IISER Pune researchers turn insulating MOFs into semiconductors


(From left) Dr. Nirmalya Ballav, Vikash Kumar and Barun Dhara of the Indian Institute of Science Education and Research team that achieved the feat.

After four years of intensive screening, researchers at Pune’s Indian Institute of Science Education and Research (IISER) have transformed insulating metal-organic frameworks (MOFs), which are generally used for gas storage and solvent separation, into semiconductor MOFs by incorporating polymers.

A team led by Dr. Nirmalya Ballav from the Department of Chemistry at IISER Pune has converted a cadmium-based MOF insulator into a semiconductor at room temperature through nanochemistry. The electrical conductivity increased nine-fold (a billion-fold increase) when chains of conducting polymers were introduced into the nanochannels of MOFs. The results were published recently in The Journal of Physical Chemistry Letters.

Initially, the pores of metal-organic frameworks are loaded with pyrrole monomers, which are not electrical conductors. The addition of iodine brings about an oxidation reaction and converts the monomers into polymers. Unlike monomers, polymers are electrically conducting in nature and this helps turn the metal-organic framework into a semiconductor.

The weak interaction between the MOF and the conducting polymer is the key behind the unusual increase in conductivity.“The size of the pyrrole monomer nearly matches the dimension of nanochannels of the metal-organic framework. So no branch polymer was formed but only a single-chain (linear) polymerisation took place,” says Dr. Ballav. “Branch polymers are generally less electrically conducting in nature than single-chain polymers.”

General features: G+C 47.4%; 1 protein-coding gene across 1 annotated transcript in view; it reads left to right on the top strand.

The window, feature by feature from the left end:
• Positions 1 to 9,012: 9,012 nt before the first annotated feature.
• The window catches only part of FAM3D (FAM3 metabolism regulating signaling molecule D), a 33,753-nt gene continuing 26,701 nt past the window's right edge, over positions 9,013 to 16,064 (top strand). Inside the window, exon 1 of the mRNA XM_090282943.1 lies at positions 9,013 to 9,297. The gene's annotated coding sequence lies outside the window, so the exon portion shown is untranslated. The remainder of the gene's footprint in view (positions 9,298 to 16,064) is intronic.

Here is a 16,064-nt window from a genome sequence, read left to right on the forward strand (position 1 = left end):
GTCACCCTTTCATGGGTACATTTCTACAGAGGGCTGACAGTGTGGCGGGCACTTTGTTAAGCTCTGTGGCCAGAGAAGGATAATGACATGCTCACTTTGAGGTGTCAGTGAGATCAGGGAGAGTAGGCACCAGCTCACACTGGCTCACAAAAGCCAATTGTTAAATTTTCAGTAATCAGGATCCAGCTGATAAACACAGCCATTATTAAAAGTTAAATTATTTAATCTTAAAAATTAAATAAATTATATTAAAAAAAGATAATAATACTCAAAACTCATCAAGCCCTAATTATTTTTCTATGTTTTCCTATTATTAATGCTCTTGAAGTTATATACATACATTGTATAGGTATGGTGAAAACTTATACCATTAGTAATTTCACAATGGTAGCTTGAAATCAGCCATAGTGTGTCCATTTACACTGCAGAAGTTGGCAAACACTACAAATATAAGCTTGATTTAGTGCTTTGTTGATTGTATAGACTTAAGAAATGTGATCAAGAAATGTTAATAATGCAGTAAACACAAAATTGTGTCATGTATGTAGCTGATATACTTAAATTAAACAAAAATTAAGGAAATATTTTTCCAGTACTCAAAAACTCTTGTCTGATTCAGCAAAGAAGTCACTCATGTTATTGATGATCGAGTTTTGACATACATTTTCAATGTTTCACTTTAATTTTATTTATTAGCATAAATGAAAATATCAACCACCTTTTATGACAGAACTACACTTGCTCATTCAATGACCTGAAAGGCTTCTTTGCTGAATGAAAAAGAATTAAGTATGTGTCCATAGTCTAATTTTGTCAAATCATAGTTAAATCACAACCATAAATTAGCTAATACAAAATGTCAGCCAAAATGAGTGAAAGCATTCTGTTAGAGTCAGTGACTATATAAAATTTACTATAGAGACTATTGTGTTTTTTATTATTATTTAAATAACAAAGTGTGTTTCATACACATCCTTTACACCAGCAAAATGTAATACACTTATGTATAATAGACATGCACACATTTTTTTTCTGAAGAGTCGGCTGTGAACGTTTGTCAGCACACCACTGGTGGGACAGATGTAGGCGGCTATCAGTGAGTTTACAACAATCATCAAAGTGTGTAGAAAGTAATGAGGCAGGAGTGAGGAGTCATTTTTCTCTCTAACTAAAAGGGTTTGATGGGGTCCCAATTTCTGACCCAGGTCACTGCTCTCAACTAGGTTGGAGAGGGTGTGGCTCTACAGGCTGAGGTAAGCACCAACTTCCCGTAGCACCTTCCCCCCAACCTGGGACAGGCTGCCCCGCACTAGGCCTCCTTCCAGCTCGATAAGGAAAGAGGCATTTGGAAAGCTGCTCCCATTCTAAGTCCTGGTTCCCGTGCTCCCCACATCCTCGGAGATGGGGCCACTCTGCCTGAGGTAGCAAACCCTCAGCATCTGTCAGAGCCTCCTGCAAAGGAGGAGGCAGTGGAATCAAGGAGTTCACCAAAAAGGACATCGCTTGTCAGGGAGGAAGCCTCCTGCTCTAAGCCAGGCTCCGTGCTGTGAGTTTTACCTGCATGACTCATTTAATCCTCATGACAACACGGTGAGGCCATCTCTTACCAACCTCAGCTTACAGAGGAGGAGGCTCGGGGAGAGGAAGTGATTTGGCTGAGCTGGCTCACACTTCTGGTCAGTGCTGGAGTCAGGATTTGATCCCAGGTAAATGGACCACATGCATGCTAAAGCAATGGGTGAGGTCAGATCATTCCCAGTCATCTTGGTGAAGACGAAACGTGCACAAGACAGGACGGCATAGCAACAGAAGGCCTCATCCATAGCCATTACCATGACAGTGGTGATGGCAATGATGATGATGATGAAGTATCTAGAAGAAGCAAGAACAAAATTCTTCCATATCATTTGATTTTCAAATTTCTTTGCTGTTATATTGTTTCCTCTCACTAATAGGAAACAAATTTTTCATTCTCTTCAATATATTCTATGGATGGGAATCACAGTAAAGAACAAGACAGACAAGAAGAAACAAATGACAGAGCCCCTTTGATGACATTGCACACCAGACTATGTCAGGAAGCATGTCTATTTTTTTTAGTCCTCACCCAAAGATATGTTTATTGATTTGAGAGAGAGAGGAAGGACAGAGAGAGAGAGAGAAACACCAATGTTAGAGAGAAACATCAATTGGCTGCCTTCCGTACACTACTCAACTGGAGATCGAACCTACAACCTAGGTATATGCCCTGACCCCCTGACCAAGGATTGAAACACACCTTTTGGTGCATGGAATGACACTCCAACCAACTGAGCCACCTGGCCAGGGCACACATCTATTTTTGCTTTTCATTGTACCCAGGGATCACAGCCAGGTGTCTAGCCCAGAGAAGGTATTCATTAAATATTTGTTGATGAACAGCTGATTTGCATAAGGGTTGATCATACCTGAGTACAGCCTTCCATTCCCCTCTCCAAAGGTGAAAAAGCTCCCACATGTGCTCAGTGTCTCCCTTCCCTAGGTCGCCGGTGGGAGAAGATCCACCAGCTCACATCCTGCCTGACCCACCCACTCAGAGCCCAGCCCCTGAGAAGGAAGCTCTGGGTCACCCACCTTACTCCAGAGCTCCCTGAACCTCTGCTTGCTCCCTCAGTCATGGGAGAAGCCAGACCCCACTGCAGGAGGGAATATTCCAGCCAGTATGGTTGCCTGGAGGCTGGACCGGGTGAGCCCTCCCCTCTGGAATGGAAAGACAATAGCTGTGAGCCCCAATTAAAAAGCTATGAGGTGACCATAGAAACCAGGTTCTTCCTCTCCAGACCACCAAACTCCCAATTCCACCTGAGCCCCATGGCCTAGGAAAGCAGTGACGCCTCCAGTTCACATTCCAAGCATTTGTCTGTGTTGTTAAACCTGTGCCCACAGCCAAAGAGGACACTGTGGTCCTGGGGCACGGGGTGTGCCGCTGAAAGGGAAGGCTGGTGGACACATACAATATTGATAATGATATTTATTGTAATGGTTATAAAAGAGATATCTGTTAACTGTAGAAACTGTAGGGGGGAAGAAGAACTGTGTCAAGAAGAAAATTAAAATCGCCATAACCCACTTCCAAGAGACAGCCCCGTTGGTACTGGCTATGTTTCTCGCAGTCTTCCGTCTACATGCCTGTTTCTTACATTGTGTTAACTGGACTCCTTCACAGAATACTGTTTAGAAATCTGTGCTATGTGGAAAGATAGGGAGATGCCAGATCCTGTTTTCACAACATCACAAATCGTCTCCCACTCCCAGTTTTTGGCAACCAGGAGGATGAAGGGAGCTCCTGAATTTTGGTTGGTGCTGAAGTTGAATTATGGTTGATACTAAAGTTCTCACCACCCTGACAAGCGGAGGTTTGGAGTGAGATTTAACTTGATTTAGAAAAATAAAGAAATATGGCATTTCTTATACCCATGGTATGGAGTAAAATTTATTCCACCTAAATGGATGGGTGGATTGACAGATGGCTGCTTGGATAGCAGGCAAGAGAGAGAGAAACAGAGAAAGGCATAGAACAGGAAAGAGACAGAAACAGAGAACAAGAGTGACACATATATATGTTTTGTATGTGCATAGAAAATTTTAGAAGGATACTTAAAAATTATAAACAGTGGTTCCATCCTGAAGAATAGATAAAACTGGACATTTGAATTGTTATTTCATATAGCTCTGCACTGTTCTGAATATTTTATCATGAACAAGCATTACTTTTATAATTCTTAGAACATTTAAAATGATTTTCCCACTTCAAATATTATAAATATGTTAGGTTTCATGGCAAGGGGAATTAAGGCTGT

The amount of polymer loaded inside the one-dimensional MOF pores was only about 10 per cent. Though electrical conductivity may increase if more polymer is packed inside the pores, the restricted diffusion in the pore nanospace does not allow more polymers to be loaded.

The MOF continued to retain its fluorescence even after becoming electrically conducting. “If you bring about electrical conductivity in a fluorescent MOF the fluorescence is expected to vanish. But it was not so in our case,” he says. “It indicates the weak, non-covalent interaction between the conducting polymer and the MOF. The weak interaction was sufficient enough for the electrons to flow across the material and is the key behind the unusual increase in conductivity.”

“The unusual enhancement of electrical conductivity of the MOF was due to the presence of conducting polymer and the electronic interaction between the MOF and the polymer,” says Barun Dhara of IISER Pune and the first author of the paper.

“Conductivity and fluorescence is a rare combination that could provide a route towards multifunctonal MOFs suitable for optoelectronics, including solar cells and imaging devices,” says a news item in Chemistry World.

Though the researchers have been able to produce a nine-fold increase in the electrical conductivity of the MOF-nanocomposite, it is still far less than silicon. “But our work shows promise that organic materials can be used in electronic industry where silicon is primarily used. It will be an economic approach for the development of future electronic applications,” says Dr. Ballav.

By using a right combination of MOFs and conducting polymer, Dr. Ballav is confident of designing nanocomposites for specific purposes. The team is working on other monomers such as aniline and thiophene.

The hybrid nanocomposite can be used for fabricating electronic devices for gas sensing applications and for making electrochemical devices such as super capacitors, he says.

Published in The Hindu on November 1, 2016.